Sunday 19th February
A bright sunny but cold start to the day. I Tube’d it over to London Bridge as I intended to walk from there to the Tower of London, taking in some sights along the way. Just outside the station on the right is ‘The London Dungeons’ if anyone wants to go.
I wasn’t heading for the dungeons so instead went left towards Southwark Cathedral, the site of which has been a place of worship for over 1,000 years. It’s featured in a few films and even a Doctor Who episode, but it was only as a landmark that made me head for it.
Around the corner from the Cathedral is The Golden Hind which is docked in St Mary Overie Dock. This is not the original ship as that rotted away before being broken up in the 1700s, this one of two replicas of the original ship that circumnavigated the globe. This replica has itself also circumnavigated the globe. As I was there early it wasn’t open but it is possible for a price to have a look around. The other replica has been docked at Brixham since the 1960’s.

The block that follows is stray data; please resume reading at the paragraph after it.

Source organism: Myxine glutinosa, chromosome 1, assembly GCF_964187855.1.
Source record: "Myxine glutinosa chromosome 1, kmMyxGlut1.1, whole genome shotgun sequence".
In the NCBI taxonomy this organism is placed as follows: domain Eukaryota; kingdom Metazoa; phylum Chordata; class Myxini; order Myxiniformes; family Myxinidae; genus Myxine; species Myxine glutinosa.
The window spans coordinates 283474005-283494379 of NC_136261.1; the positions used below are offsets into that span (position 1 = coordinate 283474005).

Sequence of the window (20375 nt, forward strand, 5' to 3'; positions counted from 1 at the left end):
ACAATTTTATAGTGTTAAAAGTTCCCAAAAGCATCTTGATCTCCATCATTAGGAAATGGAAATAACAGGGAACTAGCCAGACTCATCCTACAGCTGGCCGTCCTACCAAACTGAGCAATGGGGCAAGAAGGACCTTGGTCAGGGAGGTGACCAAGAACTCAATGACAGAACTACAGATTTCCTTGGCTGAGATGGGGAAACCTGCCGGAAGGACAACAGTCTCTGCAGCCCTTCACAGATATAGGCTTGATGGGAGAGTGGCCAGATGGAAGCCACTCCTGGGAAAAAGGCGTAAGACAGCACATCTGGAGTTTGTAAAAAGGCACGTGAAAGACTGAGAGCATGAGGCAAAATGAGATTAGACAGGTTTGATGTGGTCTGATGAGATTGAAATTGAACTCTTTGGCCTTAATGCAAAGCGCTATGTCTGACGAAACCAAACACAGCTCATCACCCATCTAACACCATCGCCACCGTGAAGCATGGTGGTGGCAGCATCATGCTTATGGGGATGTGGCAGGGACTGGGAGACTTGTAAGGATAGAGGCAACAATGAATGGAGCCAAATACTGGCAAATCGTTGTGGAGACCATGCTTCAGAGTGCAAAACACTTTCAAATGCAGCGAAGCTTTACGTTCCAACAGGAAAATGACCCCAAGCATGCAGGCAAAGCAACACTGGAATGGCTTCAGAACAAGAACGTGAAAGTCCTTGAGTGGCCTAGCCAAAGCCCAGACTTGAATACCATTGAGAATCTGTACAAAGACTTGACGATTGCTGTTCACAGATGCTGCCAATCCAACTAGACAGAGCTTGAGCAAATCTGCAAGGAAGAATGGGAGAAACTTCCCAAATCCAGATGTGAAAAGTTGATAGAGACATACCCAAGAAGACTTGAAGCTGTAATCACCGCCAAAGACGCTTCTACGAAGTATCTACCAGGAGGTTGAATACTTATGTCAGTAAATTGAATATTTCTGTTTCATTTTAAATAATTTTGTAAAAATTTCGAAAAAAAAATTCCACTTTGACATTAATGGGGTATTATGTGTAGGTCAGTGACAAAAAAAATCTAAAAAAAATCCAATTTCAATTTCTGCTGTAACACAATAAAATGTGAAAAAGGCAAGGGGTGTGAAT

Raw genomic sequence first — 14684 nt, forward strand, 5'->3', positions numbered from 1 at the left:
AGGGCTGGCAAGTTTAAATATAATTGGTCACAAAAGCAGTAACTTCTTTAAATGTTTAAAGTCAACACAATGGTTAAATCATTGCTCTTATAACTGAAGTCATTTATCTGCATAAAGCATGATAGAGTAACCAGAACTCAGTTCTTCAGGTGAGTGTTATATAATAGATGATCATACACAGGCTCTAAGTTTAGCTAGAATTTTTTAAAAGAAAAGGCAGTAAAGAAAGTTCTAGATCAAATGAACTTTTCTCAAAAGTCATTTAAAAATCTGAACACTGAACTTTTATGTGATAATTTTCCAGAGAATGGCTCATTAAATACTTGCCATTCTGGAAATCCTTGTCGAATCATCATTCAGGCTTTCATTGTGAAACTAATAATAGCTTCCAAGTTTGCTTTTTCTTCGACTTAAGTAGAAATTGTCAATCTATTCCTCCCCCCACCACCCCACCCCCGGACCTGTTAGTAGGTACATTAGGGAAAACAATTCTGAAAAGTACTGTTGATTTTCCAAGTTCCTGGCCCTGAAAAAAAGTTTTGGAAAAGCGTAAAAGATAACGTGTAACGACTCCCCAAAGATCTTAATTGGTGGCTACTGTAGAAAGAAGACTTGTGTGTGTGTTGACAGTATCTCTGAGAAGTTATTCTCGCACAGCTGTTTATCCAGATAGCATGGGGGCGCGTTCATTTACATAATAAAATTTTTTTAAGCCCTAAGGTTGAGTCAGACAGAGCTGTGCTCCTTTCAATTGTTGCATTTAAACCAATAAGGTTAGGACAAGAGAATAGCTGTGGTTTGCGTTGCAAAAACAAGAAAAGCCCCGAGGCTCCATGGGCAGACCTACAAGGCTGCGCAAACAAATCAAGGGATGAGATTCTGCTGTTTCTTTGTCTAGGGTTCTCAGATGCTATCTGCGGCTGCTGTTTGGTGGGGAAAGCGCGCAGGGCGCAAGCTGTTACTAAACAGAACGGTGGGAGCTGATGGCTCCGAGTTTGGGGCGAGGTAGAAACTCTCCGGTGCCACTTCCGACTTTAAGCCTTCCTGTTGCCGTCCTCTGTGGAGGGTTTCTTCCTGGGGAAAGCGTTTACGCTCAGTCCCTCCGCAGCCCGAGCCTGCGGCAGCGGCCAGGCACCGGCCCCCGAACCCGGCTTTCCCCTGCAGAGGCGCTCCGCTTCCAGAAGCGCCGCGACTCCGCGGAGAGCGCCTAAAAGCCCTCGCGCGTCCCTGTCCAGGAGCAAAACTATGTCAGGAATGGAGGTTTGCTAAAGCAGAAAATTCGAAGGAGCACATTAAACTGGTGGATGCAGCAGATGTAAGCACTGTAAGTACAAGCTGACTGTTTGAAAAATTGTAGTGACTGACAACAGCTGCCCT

Also in this area is The Clink, which is now a museum that sits on the site of a notorious prison. The prison was owned by the Bishop of Winchester, who also had a Palace right next door, the remains of one wall of his Great Hall are still there today.
From a lot of places in London it is possible to see Shard London Bridge, a building currently under construction near; you’ve guessed it London Bridge. The building should be open in the summer of this year and will stand at 1,017 feet tall! There will be an observation platform on floor 72 if you’re feeling brave.
On the North side of London Bridge is the area where the Great Fire of London started in 1666. I made my way through a couple of streets to the Monument which was erected to remember the tragedy. It is possible to climb the spiral staircase inside to the viewing platform two hundred or so feet above the street. It was due to open about 10 minutes after I got there but I don’t think I would have been brave enough to go up!